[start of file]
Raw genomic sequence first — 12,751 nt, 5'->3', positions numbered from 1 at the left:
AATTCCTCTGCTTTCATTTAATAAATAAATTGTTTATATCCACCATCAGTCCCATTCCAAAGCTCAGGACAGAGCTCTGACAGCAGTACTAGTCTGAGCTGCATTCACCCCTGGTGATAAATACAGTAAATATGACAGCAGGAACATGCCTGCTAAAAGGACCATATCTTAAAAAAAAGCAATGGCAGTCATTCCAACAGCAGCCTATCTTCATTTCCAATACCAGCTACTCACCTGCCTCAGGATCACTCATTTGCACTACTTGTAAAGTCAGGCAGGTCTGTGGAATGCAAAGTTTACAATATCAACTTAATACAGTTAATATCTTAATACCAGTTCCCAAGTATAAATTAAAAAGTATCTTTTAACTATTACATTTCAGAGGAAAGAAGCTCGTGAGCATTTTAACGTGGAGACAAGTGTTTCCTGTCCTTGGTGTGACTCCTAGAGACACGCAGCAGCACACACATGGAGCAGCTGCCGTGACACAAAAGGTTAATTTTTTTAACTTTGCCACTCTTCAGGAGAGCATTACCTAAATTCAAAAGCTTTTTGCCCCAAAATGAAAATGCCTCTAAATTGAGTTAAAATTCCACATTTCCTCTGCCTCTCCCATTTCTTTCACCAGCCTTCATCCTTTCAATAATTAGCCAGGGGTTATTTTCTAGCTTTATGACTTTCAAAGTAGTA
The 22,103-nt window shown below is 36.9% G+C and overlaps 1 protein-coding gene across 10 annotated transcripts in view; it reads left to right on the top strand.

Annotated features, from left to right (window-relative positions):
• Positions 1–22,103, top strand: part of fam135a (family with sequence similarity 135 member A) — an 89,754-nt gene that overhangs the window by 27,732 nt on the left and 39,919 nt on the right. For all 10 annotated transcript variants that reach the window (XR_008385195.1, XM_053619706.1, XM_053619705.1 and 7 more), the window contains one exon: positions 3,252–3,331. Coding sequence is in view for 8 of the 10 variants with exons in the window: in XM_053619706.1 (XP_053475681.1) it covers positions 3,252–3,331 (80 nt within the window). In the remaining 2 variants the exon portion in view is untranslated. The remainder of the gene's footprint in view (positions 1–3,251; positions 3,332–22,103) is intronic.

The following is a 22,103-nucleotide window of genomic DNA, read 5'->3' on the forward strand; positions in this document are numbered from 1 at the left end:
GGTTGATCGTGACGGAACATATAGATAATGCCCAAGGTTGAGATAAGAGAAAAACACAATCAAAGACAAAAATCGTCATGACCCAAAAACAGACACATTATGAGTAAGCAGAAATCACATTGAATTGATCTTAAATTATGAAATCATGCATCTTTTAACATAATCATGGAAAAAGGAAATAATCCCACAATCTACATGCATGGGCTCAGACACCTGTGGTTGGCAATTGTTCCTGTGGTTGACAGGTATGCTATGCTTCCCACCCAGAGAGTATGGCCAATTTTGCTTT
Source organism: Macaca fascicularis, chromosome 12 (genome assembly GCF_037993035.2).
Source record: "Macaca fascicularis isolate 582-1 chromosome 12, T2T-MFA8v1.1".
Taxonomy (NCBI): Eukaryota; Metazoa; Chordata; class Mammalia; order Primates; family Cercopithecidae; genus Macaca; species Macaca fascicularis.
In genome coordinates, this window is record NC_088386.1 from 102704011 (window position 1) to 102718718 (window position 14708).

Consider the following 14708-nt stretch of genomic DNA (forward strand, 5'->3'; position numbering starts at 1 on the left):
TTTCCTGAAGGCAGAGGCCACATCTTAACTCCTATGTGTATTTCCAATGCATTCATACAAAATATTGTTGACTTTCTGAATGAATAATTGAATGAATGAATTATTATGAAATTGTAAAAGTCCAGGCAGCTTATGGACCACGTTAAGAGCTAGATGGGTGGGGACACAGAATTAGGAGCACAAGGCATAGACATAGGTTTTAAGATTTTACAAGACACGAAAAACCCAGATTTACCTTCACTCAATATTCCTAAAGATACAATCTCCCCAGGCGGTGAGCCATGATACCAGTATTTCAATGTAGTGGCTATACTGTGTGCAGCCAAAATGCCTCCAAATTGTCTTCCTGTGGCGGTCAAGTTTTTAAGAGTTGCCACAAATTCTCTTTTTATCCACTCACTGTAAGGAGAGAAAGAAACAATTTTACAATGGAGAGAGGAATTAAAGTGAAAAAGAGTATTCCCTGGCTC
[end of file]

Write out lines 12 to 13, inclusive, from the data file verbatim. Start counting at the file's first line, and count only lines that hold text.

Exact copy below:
Consider the following 14708-nt stretch of genomic DNA (forward strand, 5'->3'; position numbering starts at 1 on the left):
TTTCCTGAAGGCAGAGGCCACATCTTAACTCCTATGTGTATTTCCAATGCATTCATACAAAATATTGTTGACTTTCTGAATGAATAATTGAATGAATGAATTATTATGAAATTGTAAAAGTCCAGGCAGCTTATGGACCACGTTAAGAGCTAGATGGGTGGGGACACAGAATTAGGAGCACAAGGCATAGACATAGGTTTTAAGATTTTACAAGACACGAAAAACCCAGATTTACCTTCACTCAATATTCCTAAAGATACAATCTCCCCAGGCGGTGAGCCATGATACCAGTATTTCAATGTAGTGGCTATACTGTGTGCAGCCAAAATGCCTCCAAATTGTCTTCCTGTGGCGGTCAAGTTTTTAAGAGTTGCCACAAATTCTCTTTTTATCCACTCACTGTAAGGAGAGAAAGAAACAATTTTACAATGGAGAGAGGAATTAAAGTGAAAAAGAGTATTCCCTGGCTC